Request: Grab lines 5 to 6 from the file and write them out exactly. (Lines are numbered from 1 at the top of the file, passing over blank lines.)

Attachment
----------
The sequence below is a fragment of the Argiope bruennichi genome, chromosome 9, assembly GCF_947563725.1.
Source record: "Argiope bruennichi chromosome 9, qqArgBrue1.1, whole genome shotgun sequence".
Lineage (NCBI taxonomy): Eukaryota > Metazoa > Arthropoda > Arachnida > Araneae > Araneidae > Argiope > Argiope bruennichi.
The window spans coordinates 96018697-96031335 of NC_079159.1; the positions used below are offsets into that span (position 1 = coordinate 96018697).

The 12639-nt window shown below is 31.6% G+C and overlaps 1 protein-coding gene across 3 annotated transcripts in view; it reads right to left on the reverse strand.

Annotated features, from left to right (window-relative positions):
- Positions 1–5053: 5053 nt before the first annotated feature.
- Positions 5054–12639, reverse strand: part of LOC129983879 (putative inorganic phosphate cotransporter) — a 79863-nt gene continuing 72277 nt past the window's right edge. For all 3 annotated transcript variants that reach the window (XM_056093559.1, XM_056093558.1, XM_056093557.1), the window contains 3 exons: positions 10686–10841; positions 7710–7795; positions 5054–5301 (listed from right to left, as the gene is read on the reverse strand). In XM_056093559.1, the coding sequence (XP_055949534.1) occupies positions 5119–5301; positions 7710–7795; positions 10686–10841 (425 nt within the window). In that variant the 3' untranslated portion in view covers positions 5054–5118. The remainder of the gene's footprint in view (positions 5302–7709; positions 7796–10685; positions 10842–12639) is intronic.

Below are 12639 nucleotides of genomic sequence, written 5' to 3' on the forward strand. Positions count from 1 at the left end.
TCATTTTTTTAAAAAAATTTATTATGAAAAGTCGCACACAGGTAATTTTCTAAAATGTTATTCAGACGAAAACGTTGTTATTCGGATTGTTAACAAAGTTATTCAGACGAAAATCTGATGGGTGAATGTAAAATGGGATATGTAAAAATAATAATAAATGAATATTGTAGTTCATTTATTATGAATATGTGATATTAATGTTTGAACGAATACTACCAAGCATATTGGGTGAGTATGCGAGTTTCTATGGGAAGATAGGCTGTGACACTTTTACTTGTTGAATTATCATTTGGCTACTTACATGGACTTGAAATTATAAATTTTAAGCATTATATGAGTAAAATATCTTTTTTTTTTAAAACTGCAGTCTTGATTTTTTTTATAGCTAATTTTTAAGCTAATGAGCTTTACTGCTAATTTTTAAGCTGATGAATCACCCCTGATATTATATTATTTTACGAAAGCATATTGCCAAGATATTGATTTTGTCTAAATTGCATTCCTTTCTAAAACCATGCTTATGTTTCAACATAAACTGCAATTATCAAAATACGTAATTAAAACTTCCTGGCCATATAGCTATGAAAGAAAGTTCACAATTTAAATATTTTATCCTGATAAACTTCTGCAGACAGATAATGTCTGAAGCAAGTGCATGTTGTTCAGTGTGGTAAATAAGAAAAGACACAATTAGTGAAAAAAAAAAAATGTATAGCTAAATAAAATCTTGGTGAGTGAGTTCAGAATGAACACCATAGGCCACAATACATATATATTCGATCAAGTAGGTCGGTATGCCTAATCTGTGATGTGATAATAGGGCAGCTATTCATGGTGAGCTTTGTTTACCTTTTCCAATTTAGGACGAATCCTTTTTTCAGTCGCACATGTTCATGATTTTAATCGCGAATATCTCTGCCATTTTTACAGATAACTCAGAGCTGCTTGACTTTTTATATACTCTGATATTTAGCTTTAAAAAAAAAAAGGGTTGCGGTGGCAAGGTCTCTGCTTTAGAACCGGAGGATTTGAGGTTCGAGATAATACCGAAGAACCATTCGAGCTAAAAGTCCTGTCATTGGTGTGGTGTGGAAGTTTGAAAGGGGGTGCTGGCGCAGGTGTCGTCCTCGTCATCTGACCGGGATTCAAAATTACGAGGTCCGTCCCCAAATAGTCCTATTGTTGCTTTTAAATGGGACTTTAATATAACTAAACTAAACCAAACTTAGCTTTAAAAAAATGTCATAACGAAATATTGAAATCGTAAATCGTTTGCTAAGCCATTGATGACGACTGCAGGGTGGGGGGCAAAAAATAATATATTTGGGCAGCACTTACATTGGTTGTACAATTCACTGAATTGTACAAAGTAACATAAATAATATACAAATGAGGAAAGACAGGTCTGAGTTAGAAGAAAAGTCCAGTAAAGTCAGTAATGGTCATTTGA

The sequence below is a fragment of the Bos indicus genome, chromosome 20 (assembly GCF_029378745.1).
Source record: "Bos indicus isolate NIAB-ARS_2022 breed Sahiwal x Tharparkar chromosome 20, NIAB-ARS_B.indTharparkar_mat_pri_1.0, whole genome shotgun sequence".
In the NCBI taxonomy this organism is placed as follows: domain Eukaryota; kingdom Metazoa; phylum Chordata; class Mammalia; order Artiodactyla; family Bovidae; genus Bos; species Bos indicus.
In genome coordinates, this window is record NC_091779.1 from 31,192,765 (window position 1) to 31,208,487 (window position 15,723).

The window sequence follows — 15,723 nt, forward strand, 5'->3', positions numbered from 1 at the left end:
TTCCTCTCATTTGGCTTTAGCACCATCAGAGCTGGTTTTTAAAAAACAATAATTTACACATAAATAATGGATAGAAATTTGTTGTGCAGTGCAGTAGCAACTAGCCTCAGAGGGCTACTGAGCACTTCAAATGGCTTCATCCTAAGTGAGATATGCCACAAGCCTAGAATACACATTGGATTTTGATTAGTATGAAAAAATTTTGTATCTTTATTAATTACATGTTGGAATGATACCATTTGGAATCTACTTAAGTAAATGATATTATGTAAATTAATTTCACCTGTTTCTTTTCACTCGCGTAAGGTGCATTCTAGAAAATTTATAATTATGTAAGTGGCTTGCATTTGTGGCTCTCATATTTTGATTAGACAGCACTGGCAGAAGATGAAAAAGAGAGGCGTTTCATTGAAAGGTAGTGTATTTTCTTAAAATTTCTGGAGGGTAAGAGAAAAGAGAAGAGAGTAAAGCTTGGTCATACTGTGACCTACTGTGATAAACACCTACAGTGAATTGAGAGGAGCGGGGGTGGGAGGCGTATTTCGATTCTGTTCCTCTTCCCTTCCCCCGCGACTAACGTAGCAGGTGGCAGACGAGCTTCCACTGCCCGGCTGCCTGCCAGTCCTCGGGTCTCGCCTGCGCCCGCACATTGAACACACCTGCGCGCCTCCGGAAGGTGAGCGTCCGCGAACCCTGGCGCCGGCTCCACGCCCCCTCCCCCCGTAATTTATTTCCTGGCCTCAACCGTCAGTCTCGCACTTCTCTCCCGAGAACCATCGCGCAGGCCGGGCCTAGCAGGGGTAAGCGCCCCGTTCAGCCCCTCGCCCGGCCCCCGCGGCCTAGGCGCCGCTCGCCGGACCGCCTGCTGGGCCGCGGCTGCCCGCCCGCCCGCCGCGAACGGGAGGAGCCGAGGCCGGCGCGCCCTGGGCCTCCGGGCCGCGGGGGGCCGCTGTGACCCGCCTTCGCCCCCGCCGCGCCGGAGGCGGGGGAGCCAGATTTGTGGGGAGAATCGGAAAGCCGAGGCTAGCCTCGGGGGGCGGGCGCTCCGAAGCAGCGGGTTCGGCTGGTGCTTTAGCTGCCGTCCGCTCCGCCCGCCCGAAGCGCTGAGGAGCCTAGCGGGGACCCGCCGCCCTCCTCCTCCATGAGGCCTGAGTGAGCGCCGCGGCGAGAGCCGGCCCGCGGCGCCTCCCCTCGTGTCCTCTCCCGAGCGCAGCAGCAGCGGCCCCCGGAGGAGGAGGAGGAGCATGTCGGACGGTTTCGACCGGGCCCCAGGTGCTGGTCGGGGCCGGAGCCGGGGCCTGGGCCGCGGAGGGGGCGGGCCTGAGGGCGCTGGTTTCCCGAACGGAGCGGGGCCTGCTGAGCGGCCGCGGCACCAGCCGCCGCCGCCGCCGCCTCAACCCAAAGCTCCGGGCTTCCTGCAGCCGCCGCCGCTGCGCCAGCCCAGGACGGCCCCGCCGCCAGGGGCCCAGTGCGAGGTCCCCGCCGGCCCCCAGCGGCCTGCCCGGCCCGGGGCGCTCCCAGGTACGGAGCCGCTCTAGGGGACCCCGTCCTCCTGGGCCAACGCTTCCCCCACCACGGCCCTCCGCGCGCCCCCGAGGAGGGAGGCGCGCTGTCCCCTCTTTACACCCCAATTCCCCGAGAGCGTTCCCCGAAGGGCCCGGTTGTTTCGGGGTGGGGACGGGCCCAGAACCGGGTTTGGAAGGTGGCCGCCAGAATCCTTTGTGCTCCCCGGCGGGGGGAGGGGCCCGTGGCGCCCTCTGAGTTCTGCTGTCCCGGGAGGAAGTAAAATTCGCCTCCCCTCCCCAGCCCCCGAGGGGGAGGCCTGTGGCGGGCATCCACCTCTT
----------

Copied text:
The 12639-nt window shown below is 31.6% G+C and overlaps 1 protein-coding gene across 3 annotated transcripts in view; it reads right to left on the reverse strand.

Annotated features, from left to right (window-relative positions):